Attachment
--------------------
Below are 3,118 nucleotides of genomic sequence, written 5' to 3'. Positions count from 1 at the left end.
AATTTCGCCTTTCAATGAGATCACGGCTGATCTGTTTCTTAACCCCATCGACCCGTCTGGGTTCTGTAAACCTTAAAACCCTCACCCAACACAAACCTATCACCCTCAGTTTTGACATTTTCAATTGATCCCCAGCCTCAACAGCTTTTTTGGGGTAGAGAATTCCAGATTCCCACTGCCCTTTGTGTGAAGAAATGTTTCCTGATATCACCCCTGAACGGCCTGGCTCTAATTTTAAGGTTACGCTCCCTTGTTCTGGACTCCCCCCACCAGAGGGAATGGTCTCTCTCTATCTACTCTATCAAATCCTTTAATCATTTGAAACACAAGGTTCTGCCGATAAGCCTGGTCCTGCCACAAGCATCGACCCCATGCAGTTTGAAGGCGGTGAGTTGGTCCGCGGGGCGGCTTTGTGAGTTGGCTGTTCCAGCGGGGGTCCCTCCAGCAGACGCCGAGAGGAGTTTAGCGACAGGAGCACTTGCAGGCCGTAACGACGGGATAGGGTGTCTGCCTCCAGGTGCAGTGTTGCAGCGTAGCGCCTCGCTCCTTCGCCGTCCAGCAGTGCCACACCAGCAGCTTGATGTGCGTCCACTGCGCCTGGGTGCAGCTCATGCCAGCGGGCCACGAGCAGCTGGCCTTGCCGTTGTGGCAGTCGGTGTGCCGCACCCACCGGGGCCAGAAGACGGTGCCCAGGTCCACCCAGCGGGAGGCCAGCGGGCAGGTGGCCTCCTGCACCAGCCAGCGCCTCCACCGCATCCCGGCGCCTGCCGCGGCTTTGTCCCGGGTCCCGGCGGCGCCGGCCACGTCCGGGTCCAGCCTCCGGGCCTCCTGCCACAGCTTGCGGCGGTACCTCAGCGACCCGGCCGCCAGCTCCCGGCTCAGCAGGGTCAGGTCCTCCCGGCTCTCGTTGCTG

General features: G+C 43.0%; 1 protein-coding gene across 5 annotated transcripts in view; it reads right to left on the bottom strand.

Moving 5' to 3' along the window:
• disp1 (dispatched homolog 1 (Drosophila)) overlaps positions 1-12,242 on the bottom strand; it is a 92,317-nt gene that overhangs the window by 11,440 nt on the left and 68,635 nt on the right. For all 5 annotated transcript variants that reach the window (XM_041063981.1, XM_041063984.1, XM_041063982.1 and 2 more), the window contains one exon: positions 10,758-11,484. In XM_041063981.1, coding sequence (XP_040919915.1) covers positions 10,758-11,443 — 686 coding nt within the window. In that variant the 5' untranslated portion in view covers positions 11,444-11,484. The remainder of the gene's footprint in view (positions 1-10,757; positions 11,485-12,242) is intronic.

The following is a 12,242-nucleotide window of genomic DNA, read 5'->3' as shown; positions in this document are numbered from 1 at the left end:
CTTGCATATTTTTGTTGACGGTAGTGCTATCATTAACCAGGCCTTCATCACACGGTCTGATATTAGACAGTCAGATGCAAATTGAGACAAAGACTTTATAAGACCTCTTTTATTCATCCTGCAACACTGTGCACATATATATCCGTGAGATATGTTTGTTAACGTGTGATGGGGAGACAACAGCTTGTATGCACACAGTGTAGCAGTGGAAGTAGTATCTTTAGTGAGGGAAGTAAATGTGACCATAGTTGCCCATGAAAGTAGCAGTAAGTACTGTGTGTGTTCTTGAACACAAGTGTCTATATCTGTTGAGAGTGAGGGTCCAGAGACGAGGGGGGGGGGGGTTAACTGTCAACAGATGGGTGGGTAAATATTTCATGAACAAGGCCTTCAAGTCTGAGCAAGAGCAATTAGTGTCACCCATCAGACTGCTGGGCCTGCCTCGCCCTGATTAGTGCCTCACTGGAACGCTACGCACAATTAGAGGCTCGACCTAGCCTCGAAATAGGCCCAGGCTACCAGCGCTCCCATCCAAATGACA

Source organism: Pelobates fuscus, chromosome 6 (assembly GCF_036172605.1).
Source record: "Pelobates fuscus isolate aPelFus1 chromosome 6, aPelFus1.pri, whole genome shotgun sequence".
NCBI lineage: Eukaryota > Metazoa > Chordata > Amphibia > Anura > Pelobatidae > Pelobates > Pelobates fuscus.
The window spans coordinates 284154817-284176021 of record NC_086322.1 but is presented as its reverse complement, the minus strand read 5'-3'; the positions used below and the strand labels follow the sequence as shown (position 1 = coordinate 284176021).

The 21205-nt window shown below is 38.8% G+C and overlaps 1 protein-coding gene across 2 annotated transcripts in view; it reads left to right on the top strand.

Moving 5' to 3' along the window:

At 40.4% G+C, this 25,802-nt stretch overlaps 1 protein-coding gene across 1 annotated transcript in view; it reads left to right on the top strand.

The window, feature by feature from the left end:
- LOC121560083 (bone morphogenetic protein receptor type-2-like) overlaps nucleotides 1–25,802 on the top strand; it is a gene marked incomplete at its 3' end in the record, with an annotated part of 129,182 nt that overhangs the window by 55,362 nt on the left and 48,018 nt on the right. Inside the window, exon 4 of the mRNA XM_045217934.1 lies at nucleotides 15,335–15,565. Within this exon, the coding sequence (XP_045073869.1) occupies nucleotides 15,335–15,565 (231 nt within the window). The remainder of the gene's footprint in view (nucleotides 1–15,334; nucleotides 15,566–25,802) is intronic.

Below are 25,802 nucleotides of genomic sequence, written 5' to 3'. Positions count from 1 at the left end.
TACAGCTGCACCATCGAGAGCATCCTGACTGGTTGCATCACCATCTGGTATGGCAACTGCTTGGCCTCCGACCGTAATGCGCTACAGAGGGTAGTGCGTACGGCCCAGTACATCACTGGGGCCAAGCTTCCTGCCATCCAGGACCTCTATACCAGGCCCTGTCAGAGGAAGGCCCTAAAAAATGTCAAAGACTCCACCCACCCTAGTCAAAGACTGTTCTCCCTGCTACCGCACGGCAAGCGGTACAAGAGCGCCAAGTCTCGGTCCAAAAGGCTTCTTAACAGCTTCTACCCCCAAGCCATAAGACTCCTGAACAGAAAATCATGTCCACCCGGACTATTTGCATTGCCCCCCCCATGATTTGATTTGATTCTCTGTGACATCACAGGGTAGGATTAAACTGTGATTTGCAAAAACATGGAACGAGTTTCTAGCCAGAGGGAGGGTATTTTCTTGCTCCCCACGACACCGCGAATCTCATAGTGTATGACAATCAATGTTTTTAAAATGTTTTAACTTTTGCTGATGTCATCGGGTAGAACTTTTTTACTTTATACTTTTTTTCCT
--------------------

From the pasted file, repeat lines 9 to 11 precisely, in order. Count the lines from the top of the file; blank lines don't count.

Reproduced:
Source record: "Pelobates fuscus isolate aPelFus1 chromosome 6, aPelFus1.pri, whole genome shotgun sequence".
NCBI lineage: Eukaryota > Metazoa > Chordata > Amphibia > Anura > Pelobatidae > Pelobates > Pelobates fuscus.
The window spans coordinates 284154817-284176021 of record NC_086322.1 but is presented as its reverse complement, the minus strand read 5'-3'; the positions used below and the strand labels follow the sequence as shown (position 1 = coordinate 284176021).